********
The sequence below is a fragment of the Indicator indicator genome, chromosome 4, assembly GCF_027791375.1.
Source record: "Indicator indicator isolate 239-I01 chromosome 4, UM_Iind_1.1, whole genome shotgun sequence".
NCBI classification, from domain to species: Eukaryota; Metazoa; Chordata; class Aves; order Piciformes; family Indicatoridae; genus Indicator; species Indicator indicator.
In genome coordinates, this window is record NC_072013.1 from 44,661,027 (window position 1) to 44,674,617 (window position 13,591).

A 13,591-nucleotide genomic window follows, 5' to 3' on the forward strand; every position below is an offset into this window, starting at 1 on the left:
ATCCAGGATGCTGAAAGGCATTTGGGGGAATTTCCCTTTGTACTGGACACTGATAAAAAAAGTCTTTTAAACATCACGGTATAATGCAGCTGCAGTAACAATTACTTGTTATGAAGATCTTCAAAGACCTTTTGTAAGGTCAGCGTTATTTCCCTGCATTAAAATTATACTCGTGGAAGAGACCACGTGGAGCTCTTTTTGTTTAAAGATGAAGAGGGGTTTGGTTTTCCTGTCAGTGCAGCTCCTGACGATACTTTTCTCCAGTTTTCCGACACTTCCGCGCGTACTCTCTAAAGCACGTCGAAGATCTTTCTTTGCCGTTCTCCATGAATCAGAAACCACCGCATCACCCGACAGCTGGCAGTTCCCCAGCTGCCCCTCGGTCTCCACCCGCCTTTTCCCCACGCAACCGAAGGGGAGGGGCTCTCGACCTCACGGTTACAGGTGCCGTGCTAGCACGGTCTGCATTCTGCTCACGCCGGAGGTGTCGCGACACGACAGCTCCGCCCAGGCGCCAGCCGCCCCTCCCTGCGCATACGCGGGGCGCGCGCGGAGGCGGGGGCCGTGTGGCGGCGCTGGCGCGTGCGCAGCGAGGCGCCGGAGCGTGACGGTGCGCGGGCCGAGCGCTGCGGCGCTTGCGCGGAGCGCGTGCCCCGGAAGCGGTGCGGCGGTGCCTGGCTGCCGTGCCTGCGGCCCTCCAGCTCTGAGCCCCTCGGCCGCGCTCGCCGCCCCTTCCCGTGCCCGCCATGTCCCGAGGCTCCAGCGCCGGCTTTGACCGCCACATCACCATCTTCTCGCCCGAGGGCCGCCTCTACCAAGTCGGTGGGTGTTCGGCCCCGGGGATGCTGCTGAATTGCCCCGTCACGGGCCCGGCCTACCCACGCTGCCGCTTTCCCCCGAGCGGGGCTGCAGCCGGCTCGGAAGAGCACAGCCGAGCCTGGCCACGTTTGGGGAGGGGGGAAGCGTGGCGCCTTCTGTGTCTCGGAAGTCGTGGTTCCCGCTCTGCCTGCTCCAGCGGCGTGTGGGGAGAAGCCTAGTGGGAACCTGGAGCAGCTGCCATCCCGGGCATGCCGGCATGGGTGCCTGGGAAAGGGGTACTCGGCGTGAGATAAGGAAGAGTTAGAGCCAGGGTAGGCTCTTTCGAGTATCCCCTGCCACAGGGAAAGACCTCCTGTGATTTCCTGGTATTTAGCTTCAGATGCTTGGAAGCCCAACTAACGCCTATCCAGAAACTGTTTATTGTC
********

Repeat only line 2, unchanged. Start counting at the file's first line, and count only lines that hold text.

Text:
Source record: "Indicator indicator isolate 239-I01 chromosome 4, UM_Iind_1.1, whole genome shotgun sequence".